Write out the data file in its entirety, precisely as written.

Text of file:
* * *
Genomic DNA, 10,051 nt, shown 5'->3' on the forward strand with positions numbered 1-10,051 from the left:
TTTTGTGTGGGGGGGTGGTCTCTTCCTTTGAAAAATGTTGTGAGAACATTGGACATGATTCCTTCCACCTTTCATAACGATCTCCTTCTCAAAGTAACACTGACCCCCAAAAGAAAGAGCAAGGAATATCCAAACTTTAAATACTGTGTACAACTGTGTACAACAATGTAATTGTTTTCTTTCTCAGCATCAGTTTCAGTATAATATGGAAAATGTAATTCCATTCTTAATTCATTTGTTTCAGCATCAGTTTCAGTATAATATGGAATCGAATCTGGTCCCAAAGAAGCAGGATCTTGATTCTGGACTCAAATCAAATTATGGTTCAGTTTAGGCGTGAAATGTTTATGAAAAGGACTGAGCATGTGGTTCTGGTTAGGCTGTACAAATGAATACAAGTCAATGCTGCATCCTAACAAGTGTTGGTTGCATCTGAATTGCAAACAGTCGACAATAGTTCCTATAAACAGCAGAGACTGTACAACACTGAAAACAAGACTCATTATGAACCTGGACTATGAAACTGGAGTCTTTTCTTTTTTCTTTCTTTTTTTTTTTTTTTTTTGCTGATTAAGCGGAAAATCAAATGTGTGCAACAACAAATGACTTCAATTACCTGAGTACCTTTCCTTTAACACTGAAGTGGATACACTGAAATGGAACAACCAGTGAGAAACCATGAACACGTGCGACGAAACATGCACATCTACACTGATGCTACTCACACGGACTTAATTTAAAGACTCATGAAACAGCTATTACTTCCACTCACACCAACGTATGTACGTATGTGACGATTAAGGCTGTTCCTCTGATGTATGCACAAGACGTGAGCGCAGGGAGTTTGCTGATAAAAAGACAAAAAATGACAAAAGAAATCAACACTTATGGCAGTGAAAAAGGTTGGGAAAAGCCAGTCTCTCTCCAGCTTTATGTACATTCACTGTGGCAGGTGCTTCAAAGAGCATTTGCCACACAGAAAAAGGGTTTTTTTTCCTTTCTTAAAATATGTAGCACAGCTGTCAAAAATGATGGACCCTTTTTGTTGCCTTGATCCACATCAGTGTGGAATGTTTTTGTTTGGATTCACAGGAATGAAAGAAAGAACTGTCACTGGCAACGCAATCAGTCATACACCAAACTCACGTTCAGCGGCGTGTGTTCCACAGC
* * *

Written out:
Genomic DNA, 10,051 nt, shown 5'->3' on the forward strand with positions numbered 1-10,051 from the left:
TTTTGTGTGGGGGGGTGGTCTCTTCCTTTGAAAAATGTTGTGAGAACATTGGACATGATTCCTTCCACCTTTCATAACGATCTCCTTCTCAAAGTAACACTGACCCCCAAAAGAAAGAGCAAGGAATATCCAAACTTTAAATACTGTGTACAACTGTGTACAACAATGTAATTGTTTTCTTTCTCAGCATCAGTTTCAGTATAATATGGAAAATGTAATTCCATTCTTAATTCATTTGTTTCAGCATCAGTTTCAGTATAATATGGAATCGAATCTGGTCCCAAAGAAGCAGGATCTTGATTCTGGACTCAAATCAAATTATGGTTCAGTTTAGGCGTGAAATGTTTATGAAAAGGACTGAGCATGTGGTTCTGGTTAGGCTGTACAAATGAATACAAGTCAATGCTGCATCCTAACAAGTGTTGGTTGCATCTGAATTGCAAACAGTCGACAATAGTTCCTATAAACAGCAGAGACTGTACAACACTGAAAACAAGACTCATTATGAACCTGGACTATGAAACTGGAGTCTTTTCTTTTTTCTTTCTTTTTTTTTTTTTTTTTTGCTGATTAAGCGGAAAATCAAATGTGTGCAACAACAAATGACTTCAATTACCTGAGTACCTTTCCTTTAACACTGAAGTGGATACACTGAAATGGAACAACCAGTGAGAAACCATGAACACGTGCGACGAAACATGCACATCTACACTGATGCTACTCACACGGACTTAATTTAAAGACTCATGAAACAGCTATTACTTCCACTCACACCAACGTATGTACGTATGTGACGATTAAGGCTGTTCCTCTGATGTATGCACAAGACGTGAGCGCAGGGAGTTTGCTGATAAAAAGACAAAAAATGACAAAAGAAATCAACACTTATGGCAGTGAAAAAGGTTGGGAAAAGCCAGTCTCTCTCCAGCTTTATGTACATTCACTGTGGCAGGTGCTTCAAAGAGCATTTGCCACACAGAAAAAGGGTTTTTTTTCCTTTCTTAAAATATGTAGCACAGCTGTCAAAAATGATGGACCCTTTTTGTTGCCTTGATCCACATCAGTGTGGAATGTTTTTGTTTGGATTCACAGGAATGAAAGAAAGAACTGTCACTGGCAACGCAATCAGTCATACACCAAACTCACGTTCAGCGGCGTGTGTTCCACAGC